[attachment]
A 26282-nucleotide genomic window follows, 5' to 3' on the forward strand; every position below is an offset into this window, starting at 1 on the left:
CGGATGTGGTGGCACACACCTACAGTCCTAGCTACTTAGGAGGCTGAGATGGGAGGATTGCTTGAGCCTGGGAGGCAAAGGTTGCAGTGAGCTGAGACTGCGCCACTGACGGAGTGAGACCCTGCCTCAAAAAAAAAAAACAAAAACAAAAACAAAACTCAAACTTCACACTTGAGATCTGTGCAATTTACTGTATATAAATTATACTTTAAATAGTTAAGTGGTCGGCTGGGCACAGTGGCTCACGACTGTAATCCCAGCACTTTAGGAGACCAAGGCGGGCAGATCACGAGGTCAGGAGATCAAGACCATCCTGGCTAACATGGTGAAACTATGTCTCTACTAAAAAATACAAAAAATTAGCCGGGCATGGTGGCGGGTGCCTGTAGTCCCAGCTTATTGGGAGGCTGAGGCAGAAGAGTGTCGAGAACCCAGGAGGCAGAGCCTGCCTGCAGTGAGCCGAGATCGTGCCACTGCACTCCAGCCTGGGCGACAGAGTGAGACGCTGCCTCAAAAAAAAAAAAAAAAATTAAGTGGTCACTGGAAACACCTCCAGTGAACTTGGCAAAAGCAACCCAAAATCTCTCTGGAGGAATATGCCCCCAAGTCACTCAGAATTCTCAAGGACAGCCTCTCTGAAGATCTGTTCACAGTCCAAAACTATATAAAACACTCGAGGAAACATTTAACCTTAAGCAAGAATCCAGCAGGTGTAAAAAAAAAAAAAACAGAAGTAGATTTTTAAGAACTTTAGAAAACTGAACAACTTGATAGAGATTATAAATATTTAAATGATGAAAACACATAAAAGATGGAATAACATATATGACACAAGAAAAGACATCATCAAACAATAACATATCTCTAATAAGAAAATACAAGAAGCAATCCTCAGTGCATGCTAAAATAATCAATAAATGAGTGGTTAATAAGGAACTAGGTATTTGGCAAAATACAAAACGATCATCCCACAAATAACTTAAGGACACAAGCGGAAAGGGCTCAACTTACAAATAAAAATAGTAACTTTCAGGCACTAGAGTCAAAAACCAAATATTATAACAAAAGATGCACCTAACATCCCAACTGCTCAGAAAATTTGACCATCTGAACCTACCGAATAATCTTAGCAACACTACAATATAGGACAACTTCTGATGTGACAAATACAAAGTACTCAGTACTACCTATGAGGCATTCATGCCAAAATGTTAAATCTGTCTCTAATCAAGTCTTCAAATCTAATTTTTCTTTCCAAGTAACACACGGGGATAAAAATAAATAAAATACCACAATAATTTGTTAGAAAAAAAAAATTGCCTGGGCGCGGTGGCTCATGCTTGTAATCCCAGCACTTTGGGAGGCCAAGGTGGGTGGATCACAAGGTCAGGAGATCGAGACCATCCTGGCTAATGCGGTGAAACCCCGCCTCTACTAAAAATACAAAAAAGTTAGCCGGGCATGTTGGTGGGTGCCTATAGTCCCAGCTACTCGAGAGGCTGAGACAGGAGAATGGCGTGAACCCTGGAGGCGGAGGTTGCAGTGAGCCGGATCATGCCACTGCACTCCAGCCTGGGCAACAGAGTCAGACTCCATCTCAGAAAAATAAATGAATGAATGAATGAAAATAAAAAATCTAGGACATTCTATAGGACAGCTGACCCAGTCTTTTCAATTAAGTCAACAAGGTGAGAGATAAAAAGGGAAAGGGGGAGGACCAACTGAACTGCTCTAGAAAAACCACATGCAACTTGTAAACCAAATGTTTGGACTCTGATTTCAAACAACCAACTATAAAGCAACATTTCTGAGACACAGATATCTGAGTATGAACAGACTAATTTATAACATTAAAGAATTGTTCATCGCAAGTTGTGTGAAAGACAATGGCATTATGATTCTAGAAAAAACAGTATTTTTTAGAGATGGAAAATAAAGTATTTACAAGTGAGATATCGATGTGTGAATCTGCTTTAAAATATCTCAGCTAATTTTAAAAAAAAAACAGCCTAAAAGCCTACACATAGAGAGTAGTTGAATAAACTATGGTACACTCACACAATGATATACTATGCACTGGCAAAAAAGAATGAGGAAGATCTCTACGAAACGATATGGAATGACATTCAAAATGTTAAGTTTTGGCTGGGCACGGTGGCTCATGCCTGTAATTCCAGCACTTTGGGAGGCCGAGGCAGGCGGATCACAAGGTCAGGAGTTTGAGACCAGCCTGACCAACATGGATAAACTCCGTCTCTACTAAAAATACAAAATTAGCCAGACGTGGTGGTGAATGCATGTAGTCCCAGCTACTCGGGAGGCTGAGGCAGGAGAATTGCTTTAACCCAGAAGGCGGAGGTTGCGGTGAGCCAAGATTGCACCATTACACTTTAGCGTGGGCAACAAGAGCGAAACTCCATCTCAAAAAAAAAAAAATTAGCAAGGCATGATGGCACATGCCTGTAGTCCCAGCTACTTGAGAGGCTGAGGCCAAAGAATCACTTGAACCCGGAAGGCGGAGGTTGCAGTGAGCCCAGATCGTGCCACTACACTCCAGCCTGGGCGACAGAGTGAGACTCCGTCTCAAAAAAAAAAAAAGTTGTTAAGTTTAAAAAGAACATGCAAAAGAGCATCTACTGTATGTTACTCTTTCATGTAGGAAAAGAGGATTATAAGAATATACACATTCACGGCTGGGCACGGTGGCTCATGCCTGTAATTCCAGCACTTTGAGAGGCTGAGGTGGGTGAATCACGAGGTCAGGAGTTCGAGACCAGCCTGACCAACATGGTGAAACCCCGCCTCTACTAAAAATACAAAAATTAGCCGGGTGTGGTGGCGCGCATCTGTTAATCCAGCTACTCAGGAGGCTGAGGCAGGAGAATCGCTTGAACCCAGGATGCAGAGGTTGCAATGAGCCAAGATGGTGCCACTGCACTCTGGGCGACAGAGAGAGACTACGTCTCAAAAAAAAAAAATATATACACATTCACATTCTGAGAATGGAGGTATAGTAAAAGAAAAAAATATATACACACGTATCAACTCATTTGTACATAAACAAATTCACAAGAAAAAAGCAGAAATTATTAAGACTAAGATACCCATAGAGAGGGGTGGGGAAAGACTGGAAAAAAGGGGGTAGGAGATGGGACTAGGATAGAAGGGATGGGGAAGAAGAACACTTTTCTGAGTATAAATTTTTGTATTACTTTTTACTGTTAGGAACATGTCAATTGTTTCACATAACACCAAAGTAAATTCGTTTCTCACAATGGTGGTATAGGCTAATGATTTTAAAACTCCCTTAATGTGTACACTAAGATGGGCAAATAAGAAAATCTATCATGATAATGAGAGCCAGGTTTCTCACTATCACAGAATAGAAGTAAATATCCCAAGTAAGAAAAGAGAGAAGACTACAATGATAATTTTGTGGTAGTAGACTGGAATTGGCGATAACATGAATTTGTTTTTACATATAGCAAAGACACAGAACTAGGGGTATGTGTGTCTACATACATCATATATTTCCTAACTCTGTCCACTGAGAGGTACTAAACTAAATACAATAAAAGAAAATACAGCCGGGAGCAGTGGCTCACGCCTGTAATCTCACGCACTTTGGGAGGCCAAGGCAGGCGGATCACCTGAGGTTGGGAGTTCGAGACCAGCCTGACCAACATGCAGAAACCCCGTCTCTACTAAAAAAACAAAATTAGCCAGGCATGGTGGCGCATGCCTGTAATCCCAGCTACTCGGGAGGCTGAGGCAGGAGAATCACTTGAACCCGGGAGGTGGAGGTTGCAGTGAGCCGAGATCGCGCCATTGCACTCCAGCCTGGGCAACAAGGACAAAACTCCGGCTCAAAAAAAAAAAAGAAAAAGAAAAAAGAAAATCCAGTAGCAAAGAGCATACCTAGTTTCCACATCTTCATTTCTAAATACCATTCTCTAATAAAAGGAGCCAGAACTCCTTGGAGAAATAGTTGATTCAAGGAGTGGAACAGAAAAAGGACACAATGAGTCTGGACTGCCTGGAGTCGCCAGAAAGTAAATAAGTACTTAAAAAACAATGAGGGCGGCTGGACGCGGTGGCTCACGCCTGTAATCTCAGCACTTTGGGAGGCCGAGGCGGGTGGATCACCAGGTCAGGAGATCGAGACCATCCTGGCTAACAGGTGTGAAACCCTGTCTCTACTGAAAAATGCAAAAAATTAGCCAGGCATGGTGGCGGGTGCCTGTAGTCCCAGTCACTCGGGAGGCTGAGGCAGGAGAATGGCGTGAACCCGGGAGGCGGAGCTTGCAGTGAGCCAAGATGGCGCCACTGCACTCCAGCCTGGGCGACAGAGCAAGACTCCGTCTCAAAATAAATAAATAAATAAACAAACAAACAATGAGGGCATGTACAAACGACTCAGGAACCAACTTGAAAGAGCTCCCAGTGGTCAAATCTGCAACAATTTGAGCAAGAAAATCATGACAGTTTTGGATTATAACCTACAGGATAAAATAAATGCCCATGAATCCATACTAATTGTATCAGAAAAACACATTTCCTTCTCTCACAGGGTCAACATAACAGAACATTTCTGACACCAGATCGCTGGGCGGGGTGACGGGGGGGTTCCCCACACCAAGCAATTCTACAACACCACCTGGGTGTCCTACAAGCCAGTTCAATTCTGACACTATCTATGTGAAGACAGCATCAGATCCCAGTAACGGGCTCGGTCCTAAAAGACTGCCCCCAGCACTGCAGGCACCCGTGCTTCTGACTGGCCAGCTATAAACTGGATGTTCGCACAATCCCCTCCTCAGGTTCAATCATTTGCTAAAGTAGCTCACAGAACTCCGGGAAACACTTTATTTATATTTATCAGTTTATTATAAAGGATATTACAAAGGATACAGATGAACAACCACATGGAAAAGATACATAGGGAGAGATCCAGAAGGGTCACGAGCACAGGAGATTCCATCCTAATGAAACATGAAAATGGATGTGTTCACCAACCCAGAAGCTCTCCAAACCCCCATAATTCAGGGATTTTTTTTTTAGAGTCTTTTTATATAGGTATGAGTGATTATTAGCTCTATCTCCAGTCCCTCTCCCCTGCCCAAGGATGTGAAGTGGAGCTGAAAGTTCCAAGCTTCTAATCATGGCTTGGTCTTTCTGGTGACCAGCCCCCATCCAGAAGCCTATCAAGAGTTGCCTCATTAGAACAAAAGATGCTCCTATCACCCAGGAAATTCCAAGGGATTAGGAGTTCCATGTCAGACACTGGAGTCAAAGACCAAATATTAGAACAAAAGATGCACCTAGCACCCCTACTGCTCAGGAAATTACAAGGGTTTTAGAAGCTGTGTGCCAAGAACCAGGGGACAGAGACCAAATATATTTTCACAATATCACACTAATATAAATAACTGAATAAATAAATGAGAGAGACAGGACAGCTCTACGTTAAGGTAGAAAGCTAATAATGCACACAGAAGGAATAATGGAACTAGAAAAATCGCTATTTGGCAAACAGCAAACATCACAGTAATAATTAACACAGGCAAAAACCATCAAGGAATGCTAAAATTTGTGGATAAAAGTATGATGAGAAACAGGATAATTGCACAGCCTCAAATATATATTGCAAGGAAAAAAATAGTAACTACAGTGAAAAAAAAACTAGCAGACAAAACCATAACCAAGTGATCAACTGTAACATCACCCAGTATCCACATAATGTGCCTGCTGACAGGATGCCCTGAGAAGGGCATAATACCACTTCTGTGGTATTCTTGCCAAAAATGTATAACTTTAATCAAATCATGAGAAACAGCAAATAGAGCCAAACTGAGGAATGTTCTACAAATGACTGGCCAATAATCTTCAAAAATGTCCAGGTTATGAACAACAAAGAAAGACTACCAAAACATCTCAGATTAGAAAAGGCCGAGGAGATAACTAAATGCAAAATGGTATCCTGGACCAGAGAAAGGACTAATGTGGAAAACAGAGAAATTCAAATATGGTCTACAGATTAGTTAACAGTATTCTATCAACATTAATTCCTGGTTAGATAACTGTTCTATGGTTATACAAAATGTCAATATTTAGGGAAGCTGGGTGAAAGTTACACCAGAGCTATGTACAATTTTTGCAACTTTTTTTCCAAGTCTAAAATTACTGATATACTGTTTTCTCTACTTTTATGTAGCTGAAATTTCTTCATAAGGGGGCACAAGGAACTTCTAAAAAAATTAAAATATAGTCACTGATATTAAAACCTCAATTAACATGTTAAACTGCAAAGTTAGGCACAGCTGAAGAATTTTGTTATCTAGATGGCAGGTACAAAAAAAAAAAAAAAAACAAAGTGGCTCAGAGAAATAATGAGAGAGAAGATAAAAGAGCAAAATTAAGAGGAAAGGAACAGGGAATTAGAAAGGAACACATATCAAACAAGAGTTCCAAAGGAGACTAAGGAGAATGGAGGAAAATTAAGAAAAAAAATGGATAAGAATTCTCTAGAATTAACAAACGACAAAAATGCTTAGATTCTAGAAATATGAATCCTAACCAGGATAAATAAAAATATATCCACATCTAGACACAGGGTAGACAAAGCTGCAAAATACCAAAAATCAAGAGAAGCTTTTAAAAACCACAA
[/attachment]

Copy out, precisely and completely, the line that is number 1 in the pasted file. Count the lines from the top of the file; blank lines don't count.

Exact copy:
A 26282-nucleotide genomic window follows, 5' to 3' on the forward strand; every position below is an offset into this window, starting at 1 on the left: